Guns and entry to your house

Discussion in 'The Constitutional & RKBA Forum' started by walien, Sep 30, 2009.

  1. Alpo

    Alpo Well-Known Member

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    It boils down to this.

    US Constitution, Article 1, Section 8:
    >Section 8 - Powers of Congress

    The Congress shall have Power To lay and collect Taxes, Duties, Imposts and Excises, to pay the Debts and provide for the common Defence and general Welfare of the United States; but all Duties, Imposts and Excises shall be uniform throughout the United States;

    To borrow money on the credit of the United States;

    To regulate Commerce with foreign Nations, and among the several States, and with the Indian Tribes;<

    Congress has the power to regulate interstate commerce. If the gun sold in Kentucky is crossing state lines (Georgia resident buying a gun), that is interstate commerce. If the gun was made in a different state (Colt in Conn., Kimber in NY, etc) that is interstate commerce. So Congress makes the gun laws. Kentucky may say that a guy from Georgia can go up there and buy a pistol, but Congress says, "No he can't", and Congress has the authority, in this case. This isn't a "state's rights" thing, either. States Rights arguments come from Article 10, which says, "Amendment 10 - Powers of the States and People. Ratified 12/15/1791. Note

    The powers not delegated to the United States by the Constitution, nor prohibited by it to the States, are reserved to the States respectively, or to the people."

    But that power has been given to the US by the Constitution.

    So, yes, you've got it right. Federal law says different, and this Federal law overrules Kaintuck.
  2. Alpo

    Alpo Well-Known Member

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    Well, actually, no. The 2nd states that I have the right to carry a gun. But if I am carrying that gun with the intent of knocking over a liquor store, or murdering a couple of people, then I am not carrying it for a lawful purpose. I am carrying it, specifically to commit a crime, and that would be an unlawful purpose. I'm not carrying the gun illegally, but I am carrying it for an unlawful purpose.

    Ain't the English language, as it am spoke here, fun? :D
  3. johnlives4christ

    johnlives4christ Former Guest

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    thanks for clearing that up for me alpo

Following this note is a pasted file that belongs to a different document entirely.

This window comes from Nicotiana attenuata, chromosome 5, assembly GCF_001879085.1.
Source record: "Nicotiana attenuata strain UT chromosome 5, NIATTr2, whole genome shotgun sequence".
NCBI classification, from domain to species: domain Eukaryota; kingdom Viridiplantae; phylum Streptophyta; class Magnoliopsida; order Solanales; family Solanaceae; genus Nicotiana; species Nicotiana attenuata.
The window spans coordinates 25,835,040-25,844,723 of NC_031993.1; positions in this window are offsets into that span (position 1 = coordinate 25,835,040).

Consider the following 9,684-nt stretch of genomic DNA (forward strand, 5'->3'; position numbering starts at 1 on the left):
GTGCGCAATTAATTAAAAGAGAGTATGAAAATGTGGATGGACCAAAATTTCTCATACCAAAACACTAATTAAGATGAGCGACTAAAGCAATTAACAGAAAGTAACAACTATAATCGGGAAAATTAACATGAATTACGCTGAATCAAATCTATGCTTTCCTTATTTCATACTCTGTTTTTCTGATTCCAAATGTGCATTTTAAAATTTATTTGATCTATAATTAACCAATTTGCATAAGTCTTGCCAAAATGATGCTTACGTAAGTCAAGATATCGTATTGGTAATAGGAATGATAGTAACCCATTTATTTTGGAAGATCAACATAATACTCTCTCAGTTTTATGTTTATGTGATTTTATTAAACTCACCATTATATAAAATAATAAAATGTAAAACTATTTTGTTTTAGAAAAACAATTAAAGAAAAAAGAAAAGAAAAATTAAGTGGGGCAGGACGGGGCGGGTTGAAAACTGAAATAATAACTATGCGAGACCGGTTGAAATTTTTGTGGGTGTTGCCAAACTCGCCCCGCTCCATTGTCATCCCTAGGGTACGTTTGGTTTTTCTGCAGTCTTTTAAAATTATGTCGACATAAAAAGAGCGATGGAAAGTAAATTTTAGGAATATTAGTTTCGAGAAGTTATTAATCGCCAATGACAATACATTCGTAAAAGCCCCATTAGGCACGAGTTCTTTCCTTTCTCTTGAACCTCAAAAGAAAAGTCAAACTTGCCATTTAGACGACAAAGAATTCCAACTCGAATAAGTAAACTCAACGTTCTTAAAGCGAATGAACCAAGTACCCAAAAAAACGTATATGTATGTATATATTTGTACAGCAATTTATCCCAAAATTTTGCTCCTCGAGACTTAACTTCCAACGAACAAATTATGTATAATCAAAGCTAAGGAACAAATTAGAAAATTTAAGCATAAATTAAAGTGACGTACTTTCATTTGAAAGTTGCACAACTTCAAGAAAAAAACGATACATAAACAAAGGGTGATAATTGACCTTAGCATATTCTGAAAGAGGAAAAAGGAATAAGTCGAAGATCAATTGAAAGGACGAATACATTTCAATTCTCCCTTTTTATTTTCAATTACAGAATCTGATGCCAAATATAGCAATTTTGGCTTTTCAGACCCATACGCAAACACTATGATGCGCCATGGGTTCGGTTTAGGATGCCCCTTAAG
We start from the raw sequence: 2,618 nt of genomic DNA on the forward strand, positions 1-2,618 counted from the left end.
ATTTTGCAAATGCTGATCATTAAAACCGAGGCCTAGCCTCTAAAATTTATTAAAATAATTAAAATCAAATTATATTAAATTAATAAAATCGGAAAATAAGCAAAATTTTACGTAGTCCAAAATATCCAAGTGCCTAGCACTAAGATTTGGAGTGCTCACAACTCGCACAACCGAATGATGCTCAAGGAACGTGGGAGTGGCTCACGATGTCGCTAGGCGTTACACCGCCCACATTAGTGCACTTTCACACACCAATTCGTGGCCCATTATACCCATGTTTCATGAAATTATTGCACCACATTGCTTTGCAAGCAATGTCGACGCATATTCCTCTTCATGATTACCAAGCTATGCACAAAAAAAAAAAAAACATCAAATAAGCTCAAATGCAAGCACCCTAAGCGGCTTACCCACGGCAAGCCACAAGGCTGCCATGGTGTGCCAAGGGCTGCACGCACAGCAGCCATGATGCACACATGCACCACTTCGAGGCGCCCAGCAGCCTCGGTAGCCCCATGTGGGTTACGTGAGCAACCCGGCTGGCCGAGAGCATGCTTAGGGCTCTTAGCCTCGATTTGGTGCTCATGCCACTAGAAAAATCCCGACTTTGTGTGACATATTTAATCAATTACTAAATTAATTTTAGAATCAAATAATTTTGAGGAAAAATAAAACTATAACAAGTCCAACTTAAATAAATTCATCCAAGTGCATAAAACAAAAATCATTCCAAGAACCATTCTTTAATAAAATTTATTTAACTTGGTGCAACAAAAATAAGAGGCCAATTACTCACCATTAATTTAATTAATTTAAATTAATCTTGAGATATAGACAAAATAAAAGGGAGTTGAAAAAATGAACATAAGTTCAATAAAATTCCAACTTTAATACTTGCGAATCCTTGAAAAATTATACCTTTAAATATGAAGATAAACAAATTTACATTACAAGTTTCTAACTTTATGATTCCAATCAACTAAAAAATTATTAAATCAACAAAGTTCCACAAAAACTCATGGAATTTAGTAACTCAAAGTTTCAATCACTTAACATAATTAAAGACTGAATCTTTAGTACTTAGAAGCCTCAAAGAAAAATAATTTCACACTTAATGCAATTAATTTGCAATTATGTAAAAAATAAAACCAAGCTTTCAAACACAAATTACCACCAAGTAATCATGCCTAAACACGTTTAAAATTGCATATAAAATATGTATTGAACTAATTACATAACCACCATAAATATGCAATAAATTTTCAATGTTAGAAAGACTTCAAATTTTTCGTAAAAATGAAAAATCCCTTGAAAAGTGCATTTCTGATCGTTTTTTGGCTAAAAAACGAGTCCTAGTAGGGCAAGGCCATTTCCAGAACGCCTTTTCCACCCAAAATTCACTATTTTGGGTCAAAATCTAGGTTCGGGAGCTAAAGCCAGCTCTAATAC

do you know any federal restrictions on open carry?

    i know my states concealed carry restrictions, but im unsure of the federal concealed carry restrictions. could you help me with either of these?

    ~john
  4. Hardballer

    Hardballer New Member

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    Smack dab in da middle

    Hmmmmm. . . what I meant to say but did not fully delineate when I remarked "any" kind of carry, was in fact a reference to the kind of firearm and it's location on one's person. The idea that the "carry" would; in fact, be in a legal manner was, I thought obvious from the previous comments but I can see that I was wrong.

    I personally believe; and would, if my bank account allowed for it, test this belief in court, that carry is legal in all buildings, federal or not, because of the 2A, the 9A and the 10A. I think the 2A is not changeable, morphable, or living. It is succinct and to the point. Immutable. Intransigent.

    I, personally, do not believe that the 2A can be legislated. Period.
  5. Alpo

    Alpo Well-Known Member

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    I agree, completely. If, as you say, my pockets were deep enough to high fancy legal talent, I would carry openly (which is illegal in Florida), walk into the police station, the federal courthouse and the airport. 'Cause the 2nd Amendment says that my right to carry a gun cannot have any limitations put on it.

    I don't have several million dollars for that legal fight, though.
  6. Alpo

    Alpo Well-Known Member

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    To my knowledge, there are none, and if there were it seems they would be unconstitutional.

    Remember the double nickel? Nationwide speed limit. That was not a Federal law, even though it was a Federal law. Feds did not have the power to make that law, so they blackmailed all the states. Any state that did not pass a 55 max speed limit would not get Federal Highway Funds. That worked so well that when Congress decided that 18 was too young to drink they blackmailed the states (or would that be extortion?) the same way, to raise the age back to 21. Then they used that again to get nationwide seat-belt laws.

    They did that because it was a law they wanted but did not have the power to enact. A Federal law on open carry could only be legal on Federal property. Congress has no power to make a law like that on state property.
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